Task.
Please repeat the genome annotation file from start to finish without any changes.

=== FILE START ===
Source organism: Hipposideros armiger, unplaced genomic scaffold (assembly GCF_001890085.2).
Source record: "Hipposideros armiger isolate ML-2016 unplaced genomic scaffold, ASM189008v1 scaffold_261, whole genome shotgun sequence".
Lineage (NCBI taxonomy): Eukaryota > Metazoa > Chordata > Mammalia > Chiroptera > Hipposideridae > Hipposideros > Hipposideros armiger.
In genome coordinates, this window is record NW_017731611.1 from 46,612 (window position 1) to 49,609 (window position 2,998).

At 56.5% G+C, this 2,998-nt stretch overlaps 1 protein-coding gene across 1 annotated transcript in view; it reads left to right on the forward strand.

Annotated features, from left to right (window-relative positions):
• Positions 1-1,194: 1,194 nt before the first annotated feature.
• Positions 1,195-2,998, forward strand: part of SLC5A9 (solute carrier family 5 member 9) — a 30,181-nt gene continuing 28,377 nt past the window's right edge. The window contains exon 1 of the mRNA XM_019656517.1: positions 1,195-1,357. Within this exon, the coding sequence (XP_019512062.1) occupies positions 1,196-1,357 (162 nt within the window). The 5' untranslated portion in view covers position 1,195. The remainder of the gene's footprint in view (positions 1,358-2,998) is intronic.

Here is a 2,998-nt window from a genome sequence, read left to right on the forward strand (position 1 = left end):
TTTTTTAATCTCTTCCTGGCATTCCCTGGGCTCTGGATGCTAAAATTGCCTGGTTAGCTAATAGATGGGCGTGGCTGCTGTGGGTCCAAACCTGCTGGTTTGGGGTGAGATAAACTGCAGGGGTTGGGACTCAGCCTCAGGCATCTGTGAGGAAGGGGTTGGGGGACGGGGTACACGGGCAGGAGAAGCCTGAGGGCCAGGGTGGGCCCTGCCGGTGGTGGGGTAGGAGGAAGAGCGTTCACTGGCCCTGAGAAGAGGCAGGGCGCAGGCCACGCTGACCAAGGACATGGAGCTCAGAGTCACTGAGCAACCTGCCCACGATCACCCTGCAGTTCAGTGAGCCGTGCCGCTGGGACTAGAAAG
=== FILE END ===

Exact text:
Source organism: Hipposideros armiger, unplaced genomic scaffold (assembly GCF_001890085.2).
Source record: "Hipposideros armiger isolate ML-2016 unplaced genomic scaffold, ASM189008v1 scaffold_261, whole genome shotgun sequence".
Lineage (NCBI taxonomy): Eukaryota > Metazoa > Chordata > Mammalia > Chiroptera > Hipposideridae > Hipposideros > Hipposideros armiger.
In genome coordinates, this window is record NW_017731611.1 from 46,612 (window position 1) to 49,609 (window position 2,998).

At 56.5% G+C, this 2,998-nt stretch overlaps 1 protein-coding gene across 1 annotated transcript in view; it reads left to right on the forward strand.

Annotated features, from left to right (window-relative positions):
• Positions 1-1,194: 1,194 nt before the first annotated feature.
• Positions 1,195-2,998, forward strand: part of SLC5A9 (solute carrier family 5 member 9) — a 30,181-nt gene continuing 28,377 nt past the window's right edge. The window contains exon 1 of the mRNA XM_019656517.1: positions 1,195-1,357. Within this exon, the coding sequence (XP_019512062.1) occupies positions 1,196-1,357 (162 nt within the window). The 5' untranslated portion in view covers position 1,195. The remainder of the gene's footprint in view (positions 1,358-2,998) is intronic.

Here is a 2,998-nt window from a genome sequence, read left to right on the forward strand (position 1 = left end):
TTTTTTAATCTCTTCCTGGCATTCCCTGGGCTCTGGATGCTAAAATTGCCTGGTTAGCTAATAGATGGGCGTGGCTGCTGTGGGTCCAAACCTGCTGGTTTGGGGTGAGATAAACTGCAGGGGTTGGGACTCAGCCTCAGGCATCTGTGAGGAAGGGGTTGGGGGACGGGGTACACGGGCAGGAGAAGCCTGAGGGCCAGGGTGGGCCCTGCCGGTGGTGGGGTAGGAGGAAGAGCGTTCACTGGCCCTGAGAAGAGGCAGGGCGCAGGCCACGCTGACCAAGGACATGGAGCTCAGAGTCACTGAGCAACCTGCCCACGATCACCCTGCAGTTCAGTGAGCCGTGCCGCTGGGACTAGAAAG